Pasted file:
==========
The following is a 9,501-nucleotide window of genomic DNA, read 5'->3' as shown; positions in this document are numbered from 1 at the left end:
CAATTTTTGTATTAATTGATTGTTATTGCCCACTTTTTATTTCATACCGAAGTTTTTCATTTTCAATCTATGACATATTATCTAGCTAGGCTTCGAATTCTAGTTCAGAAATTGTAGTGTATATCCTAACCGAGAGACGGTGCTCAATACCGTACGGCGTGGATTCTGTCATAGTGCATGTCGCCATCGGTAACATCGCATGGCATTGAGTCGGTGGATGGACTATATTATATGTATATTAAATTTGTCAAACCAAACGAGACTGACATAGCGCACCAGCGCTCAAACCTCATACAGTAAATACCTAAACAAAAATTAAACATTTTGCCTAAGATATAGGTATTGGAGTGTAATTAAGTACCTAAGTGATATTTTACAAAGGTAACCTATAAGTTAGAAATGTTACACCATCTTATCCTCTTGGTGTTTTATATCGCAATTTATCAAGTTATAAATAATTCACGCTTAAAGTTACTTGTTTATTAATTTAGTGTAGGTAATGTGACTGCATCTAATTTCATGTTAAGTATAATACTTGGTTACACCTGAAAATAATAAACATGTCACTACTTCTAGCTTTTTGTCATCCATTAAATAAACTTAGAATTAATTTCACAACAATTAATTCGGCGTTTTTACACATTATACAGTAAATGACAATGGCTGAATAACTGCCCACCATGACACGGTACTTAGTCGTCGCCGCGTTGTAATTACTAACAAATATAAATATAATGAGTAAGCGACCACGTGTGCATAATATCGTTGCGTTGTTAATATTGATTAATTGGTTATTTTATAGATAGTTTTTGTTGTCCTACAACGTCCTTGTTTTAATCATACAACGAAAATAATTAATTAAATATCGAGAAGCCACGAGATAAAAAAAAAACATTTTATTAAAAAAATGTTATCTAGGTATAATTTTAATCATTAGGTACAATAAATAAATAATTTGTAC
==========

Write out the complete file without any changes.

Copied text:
The following is a 9,501-nucleotide window of genomic DNA, read 5'->3' as shown; positions in this document are numbered from 1 at the left end:
CAATTTTTGTATTAATTGATTGTTATTGCCCACTTTTTATTTCATACCGAAGTTTTTCATTTTCAATCTATGACATATTATCTAGCTAGGCTTCGAATTCTAGTTCAGAAATTGTAGTGTATATCCTAACCGAGAGACGGTGCTCAATACCGTACGGCGTGGATTCTGTCATAGTGCATGTCGCCATCGGTAACATCGCATGGCATTGAGTCGGTGGATGGACTATATTATATGTATATTAAATTTGTCAAACCAAACGAGACTGACATAGCGCACCAGCGCTCAAACCTCATACAGTAAATACCTAAACAAAAATTAAACATTTTGCCTAAGATATAGGTATTGGAGTGTAATTAAGTACCTAAGTGATATTTTACAAAGGTAACCTATAAGTTAGAAATGTTACACCATCTTATCCTCTTGGTGTTTTATATCGCAATTTATCAAGTTATAAATAATTCACGCTTAAAGTTACTTGTTTATTAATTTAGTGTAGGTAATGTGACTGCATCTAATTTCATGTTAAGTATAATACTTGGTTACACCTGAAAATAATAAACATGTCACTACTTCTAGCTTTTTGTCATCCATTAAATAAACTTAGAATTAATTTCACAACAATTAATTCGGCGTTTTTACACATTATACAGTAAATGACAATGGCTGAATAACTGCCCACCATGACACGGTACTTAGTCGTCGCCGCGTTGTAATTACTAACAAATATAAATATAATGAGTAAGCGACCACGTGTGCATAATATCGTTGCGTTGTTAATATTGATTAATTGGTTATTTTATAGATAGTTTTTGTTGTCCTACAACGTCCTTGTTTTAATCATACAACGAAAATAATTAATTAAATATCGAGAAGCCACGAGATAAAAAAAAAACATTTTATTAAAAAAATGTTATCTAGGTATAATTTTAATCATTAGGTACAATAAATAAATAATTTGTAC